We come to these concerns from two different fields of study where faculty of color are less represented, Philosophy and Mass Communication. In Philosophy, of the 10,000 North American Philosophers, Robin Wilson estimates that no more than 100 are African-American Philosophers. Charles Mills contends that the numbers are equally as dismal, if not worse, for Asian American, Latino, and Native American philosophers. Moreover, Wilson reports that there may be fewer than 20 female African American
Philosophers in the United States. In Mass Communication, which includes Journalism, the scarcity of faculty of color reflects concerns about under-representation of people of color in newsrooms and media in general. Mass Communication programs must attract and retain students from a broad range of racial and ethnic groups if they are to effectively support news organizations in their attempts to diversify their staffs. The presence of faculty of color could be a factor in student retention. Learning from faculty who represent a broad range of experiences could also help all students understand media and news events from more perspectives.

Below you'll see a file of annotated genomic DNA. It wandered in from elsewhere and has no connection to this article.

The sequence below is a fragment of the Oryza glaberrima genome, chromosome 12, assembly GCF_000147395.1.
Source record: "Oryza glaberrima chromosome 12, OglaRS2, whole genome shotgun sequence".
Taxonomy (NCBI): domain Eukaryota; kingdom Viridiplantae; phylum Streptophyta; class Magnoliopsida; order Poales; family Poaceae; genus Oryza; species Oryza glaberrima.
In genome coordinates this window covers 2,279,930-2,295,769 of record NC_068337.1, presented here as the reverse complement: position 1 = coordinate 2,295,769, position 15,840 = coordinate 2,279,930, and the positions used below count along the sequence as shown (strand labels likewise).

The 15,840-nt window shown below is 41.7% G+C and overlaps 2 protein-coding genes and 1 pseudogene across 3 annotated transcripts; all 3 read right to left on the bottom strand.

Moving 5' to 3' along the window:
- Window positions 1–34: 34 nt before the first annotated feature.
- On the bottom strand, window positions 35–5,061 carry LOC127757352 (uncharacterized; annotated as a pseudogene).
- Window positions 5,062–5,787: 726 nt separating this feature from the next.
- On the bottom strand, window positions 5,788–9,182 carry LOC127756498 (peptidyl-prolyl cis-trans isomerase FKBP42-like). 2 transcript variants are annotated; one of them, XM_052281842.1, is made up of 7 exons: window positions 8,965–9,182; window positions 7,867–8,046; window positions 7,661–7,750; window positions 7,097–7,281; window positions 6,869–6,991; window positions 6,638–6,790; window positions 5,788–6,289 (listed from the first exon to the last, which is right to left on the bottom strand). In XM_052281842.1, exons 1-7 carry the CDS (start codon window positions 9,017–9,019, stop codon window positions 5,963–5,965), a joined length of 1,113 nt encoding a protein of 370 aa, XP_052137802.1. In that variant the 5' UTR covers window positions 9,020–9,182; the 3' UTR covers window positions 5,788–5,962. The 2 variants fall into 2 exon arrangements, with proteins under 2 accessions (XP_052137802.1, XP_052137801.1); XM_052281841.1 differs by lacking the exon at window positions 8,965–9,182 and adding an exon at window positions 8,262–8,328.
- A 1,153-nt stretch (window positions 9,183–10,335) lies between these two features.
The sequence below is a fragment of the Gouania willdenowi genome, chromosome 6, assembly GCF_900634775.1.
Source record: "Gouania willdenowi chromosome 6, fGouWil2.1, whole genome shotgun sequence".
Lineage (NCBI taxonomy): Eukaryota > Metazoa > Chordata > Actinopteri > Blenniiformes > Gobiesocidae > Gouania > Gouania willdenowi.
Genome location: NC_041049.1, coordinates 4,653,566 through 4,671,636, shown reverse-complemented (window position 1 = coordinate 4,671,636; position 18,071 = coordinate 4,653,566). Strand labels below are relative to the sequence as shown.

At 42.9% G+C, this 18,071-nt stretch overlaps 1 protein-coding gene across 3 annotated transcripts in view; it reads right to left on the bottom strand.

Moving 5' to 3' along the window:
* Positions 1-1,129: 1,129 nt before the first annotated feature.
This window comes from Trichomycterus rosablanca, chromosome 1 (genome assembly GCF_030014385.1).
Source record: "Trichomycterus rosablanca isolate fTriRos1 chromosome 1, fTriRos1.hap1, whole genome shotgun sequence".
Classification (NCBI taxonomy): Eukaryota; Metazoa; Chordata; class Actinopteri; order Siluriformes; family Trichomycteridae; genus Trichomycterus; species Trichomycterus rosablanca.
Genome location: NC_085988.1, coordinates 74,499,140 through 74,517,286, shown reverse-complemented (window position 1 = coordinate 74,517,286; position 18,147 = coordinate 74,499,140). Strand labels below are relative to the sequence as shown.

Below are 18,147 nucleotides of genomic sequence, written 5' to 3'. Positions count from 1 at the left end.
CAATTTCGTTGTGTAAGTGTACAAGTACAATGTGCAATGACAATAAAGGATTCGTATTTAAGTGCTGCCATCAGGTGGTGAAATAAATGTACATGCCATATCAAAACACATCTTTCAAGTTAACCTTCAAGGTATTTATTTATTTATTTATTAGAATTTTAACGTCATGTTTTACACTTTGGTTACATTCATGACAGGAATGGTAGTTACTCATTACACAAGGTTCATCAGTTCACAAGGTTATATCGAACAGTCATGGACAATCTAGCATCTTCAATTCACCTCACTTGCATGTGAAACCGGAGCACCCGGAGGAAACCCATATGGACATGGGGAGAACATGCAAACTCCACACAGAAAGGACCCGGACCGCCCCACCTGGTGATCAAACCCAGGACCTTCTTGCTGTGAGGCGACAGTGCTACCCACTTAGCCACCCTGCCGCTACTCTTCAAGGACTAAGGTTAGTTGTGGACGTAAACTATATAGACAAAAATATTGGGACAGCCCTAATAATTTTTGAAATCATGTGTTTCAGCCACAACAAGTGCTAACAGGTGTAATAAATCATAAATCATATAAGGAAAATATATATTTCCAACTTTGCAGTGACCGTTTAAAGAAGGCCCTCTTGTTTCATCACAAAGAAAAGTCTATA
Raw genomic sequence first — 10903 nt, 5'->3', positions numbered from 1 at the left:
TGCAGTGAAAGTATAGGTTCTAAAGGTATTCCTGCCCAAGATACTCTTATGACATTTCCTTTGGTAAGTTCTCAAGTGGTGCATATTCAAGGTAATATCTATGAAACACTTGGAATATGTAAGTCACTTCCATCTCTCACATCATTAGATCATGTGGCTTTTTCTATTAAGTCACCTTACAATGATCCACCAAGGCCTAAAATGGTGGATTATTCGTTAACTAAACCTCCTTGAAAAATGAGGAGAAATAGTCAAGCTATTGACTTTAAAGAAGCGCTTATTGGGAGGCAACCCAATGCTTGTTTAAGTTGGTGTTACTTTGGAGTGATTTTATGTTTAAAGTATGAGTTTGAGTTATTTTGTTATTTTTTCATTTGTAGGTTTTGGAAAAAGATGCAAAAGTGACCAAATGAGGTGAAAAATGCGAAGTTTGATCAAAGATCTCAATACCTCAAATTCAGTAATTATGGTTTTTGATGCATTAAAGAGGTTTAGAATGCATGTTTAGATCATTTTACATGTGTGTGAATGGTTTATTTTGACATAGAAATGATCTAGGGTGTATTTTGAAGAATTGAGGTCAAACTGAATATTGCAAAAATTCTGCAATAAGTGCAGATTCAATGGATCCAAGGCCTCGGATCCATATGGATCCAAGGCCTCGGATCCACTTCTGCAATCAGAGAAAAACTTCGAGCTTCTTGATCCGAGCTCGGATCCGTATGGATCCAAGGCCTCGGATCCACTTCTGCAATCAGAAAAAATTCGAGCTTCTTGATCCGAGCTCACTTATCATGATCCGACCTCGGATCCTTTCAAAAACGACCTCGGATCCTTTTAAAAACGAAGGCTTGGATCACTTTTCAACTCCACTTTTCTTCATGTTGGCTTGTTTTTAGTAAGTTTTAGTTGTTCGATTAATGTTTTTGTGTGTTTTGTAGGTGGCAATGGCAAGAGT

Concerns about our own fields of study shape our approach to the issues of faculty diversity and affirmative action. We are sensitive to the historic reasons that led to affirmative action policies. However, we are also aware of the implications of an increasingly diverse professoriate for the future, particularly for students and the communities to which they contribute after graduation. These concerns inform the questions that we ask about faculty diversity.